University of Southern California Fred S. Grodins Graduate Research Symposium The USC Andrew and Erna Viterbi School of Engineering USC

Sponsors of the 18th Annual Symposium


Graduate Student Organization

The GSG mission is to enhance the University of Southern California graduate and professional student experience by serving as the face of the student body.  To accomplish this, GSG is responsible for managing student resources efficiently, providing a voice for the student community, building a community that fosters interdisciplinary exchanges, and informing students about their rights, resources, and opportunities.


Alfred E. Mann Institute

The Alfred E. Mann Institute for Biomedical Engineering at the University of Southern California (AMI-USC) is a non-profit organization that supports research, development and commercialization of biomedical devices and other technologies. The Institute provides philanthropic support for biomedical device development that can significantly impact healthcare. AMI is an incubation center devoted to accelerating the commercialization of biomedical devices by nurturing promising biomedical technologies.




AbbVie, formerly a part of Abbot Laboratories, is a global leader in the world in biopharmaceuticals with a patient-centered ideology at its core. From this perspective, AbbVie seeks to innovate therapies and meet the health needs of people throughout the globe, not only performing research and delivering healthcare but supporting education, practicing ethical studies, and reducing its impact on the environment. The research focuses of AbbVie include hepatitis C, neuroscience, immunology, oncology, renal disease, and women’s health.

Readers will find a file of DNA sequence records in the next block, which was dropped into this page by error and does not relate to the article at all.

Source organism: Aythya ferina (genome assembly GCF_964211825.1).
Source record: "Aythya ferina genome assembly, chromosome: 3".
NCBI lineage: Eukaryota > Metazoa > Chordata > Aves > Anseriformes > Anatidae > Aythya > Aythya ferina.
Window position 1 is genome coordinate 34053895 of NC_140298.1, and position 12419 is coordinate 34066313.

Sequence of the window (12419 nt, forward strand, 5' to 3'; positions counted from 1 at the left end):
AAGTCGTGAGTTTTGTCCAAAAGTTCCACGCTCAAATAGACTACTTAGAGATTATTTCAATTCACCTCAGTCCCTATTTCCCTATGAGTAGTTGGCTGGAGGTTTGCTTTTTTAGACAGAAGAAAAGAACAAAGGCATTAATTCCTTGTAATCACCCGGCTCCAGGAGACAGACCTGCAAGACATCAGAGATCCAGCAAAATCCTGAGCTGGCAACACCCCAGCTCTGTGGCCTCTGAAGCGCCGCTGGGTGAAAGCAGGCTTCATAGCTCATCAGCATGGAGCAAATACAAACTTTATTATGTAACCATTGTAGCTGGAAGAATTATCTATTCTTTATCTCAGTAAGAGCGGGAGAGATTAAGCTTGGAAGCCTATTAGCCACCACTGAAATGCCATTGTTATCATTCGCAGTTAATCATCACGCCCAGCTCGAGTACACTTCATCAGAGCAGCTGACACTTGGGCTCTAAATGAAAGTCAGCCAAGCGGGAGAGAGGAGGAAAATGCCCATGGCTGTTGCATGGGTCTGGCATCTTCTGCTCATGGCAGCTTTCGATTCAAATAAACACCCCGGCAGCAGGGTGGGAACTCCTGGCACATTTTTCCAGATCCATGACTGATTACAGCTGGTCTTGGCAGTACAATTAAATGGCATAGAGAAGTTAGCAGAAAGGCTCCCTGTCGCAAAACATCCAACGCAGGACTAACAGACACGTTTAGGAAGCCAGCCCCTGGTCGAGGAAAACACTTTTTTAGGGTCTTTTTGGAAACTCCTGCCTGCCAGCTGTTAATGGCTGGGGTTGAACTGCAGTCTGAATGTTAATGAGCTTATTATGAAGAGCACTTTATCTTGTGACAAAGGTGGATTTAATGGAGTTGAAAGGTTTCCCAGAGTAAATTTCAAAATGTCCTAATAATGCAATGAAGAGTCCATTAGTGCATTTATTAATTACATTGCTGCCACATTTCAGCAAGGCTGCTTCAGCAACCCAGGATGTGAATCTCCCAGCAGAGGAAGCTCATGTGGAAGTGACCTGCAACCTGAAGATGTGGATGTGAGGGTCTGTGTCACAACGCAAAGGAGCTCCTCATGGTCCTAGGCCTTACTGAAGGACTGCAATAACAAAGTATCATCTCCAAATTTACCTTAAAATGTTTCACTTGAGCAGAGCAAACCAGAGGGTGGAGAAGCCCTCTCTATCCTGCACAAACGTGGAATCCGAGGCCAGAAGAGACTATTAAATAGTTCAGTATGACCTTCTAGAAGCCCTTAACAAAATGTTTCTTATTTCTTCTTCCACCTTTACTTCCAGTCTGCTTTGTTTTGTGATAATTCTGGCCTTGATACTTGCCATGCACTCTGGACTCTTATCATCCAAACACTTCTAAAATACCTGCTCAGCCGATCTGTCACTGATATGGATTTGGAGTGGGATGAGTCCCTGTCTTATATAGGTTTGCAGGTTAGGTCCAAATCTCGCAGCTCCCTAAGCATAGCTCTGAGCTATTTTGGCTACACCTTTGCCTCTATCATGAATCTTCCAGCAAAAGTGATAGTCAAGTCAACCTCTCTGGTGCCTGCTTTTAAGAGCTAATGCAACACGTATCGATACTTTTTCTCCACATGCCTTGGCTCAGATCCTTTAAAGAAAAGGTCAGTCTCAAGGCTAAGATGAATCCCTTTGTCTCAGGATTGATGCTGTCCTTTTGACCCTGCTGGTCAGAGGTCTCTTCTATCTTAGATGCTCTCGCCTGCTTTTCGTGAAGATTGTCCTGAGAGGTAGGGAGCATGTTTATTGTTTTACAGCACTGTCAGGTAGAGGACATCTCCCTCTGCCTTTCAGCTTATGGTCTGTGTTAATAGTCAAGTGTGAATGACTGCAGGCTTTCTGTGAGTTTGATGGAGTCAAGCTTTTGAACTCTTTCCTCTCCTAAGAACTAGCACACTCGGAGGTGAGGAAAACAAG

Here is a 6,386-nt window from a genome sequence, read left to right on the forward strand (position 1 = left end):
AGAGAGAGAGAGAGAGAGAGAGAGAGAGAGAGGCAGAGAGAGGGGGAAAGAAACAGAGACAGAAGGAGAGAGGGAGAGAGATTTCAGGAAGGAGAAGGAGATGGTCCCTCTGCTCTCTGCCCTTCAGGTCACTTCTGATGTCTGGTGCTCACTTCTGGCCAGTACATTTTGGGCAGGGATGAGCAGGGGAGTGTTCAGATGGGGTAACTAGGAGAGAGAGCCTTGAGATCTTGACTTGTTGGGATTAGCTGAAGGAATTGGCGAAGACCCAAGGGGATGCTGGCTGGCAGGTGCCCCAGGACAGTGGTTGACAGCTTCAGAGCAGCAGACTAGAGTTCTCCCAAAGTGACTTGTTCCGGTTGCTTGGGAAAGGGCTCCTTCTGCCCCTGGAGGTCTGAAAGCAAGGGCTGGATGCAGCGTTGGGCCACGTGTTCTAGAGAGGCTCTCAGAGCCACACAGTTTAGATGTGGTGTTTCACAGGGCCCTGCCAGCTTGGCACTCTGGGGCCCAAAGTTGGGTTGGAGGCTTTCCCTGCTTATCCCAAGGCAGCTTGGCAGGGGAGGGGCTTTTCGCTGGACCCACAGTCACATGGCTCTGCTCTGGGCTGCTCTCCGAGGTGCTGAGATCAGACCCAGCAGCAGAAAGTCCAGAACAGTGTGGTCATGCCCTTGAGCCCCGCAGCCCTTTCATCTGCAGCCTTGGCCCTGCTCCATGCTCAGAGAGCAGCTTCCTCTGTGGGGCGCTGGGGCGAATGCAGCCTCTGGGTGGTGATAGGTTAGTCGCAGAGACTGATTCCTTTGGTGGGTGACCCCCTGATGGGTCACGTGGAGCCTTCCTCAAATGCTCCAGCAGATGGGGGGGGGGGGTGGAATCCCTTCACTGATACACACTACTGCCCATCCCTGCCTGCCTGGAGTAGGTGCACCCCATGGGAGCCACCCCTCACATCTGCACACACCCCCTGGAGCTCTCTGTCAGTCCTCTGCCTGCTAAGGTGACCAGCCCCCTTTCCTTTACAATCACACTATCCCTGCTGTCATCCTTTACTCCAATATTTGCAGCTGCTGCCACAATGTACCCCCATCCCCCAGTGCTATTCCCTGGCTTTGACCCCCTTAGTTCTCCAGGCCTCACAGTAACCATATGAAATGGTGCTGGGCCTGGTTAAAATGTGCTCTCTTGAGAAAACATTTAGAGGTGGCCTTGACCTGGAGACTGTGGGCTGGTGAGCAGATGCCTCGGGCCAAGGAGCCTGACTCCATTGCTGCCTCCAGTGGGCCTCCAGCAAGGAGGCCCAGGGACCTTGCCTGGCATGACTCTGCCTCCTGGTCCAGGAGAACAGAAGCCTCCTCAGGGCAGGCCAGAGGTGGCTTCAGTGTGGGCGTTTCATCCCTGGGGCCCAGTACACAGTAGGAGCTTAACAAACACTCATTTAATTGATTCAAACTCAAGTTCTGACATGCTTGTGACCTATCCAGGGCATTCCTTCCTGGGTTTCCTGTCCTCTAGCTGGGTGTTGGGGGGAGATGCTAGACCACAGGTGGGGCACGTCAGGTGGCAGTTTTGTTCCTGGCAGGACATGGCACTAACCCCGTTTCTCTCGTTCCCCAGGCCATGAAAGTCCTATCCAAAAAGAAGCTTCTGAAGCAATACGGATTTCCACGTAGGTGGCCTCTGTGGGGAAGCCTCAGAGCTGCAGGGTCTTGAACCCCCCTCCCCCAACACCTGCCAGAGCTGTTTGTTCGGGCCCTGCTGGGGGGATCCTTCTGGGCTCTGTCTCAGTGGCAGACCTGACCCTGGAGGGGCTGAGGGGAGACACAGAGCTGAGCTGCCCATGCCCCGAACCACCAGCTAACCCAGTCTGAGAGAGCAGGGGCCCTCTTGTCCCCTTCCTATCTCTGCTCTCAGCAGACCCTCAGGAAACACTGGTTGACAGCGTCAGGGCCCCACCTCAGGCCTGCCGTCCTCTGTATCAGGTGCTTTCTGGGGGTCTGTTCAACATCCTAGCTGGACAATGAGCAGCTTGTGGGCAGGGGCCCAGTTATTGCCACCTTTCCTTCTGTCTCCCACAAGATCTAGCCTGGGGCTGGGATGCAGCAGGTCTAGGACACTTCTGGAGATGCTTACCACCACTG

Coulter Foundation

The Wallace H. Coulter Foundation was established in 1998 by its benefactor, Wallace Coulter, founder and Chairman of Coulter Corporation.  The Foundation continues Wallace’s practice of providing risk capital for innovative initiatives through its grant programs.  The largest of these promotes academic translational research based in biomedical engineering.  By implementing industry best practices, this process accelerates the translation of promising technologies into practical advances that improve patient care.  The Foundation also collaborates with leading medical societies to bring the latest education and standards of care to resource-limited countries. Finally, working with Asian American organizations, the Foundation is building a consortium that establishes one cohesive community to promote collaboration and partnership.

Biomimetic MicroElectronic Systems

NSF Engineering Research Center for Biomimetic MicroElectronic Systems (BMES) was established in September 2003 with funding from the National Science Foundation. Our vision is to develop the science and engineering of novel biomimetic microelectronic systems based on fundamental principles of biology. The newly developed systems will allow bi-directional communication with tissue and by doing so enable implantable/portable microelectronic devices to treat presently incurable human diseases such as blindness and memory loss. The overall technical merit of this proposal lies in developing disruptive rather than incremental advancement in technology.